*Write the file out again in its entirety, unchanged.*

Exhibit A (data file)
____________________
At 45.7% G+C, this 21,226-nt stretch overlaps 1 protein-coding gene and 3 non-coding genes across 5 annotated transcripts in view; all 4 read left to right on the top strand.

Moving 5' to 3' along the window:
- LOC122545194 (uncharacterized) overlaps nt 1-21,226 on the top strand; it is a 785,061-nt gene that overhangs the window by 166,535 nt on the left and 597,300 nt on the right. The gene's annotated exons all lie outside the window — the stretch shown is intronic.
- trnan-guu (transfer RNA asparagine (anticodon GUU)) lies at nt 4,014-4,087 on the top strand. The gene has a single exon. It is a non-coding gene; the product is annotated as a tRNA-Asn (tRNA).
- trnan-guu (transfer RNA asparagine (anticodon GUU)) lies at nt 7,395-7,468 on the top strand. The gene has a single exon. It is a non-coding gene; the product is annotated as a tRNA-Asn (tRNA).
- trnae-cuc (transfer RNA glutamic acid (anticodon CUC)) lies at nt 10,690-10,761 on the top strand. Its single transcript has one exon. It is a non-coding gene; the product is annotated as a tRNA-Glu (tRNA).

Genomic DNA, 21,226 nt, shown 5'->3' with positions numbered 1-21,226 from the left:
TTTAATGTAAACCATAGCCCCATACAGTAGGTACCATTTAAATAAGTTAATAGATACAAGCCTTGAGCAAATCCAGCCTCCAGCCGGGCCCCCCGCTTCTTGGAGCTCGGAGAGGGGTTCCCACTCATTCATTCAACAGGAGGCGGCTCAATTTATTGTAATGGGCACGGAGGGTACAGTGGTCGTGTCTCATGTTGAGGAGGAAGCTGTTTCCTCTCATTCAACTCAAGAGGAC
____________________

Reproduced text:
At 45.7% G+C, this 21,226-nt stretch overlaps 1 protein-coding gene and 3 non-coding genes across 5 annotated transcripts in view; all 4 read left to right on the top strand.

Moving 5' to 3' along the window:
- LOC122545194 (uncharacterized) overlaps nt 1-21,226 on the top strand; it is a 785,061-nt gene that overhangs the window by 166,535 nt on the left and 597,300 nt on the right. The gene's annotated exons all lie outside the window — the stretch shown is intronic.
- trnan-guu (transfer RNA asparagine (anticodon GUU)) lies at nt 4,014-4,087 on the top strand. The gene has a single exon. It is a non-coding gene; the product is annotated as a tRNA-Asn (tRNA).
- trnan-guu (transfer RNA asparagine (anticodon GUU)) lies at nt 7,395-7,468 on the top strand. The gene has a single exon. It is a non-coding gene; the product is annotated as a tRNA-Asn (tRNA).
- trnae-cuc (transfer RNA glutamic acid (anticodon CUC)) lies at nt 10,690-10,761 on the top strand. Its single transcript has one exon. It is a non-coding gene; the product is annotated as a tRNA-Glu (tRNA).

Genomic DNA, 21,226 nt, shown 5'->3' with positions numbered 1-21,226 from the left:
TTTAATGTAAACCATAGCCCCATACAGTAGGTACCATTTAAATAAGTTAATAGATACAAGCCTTGAGCAAATCCAGCCTCCAGCCGGGCCCCCCGCTTCTTGGAGCTCGGAGAGGGGTTCCCACTCATTCATTCAACAGGAGGCGGCTCAATTTATTGTAATGGGCACGGAGGGTACAGTGGTCGTGTCTCATGTTGAGGAGGAAGCTGTTTCCTCTCATTCAACTCAAGAGGAC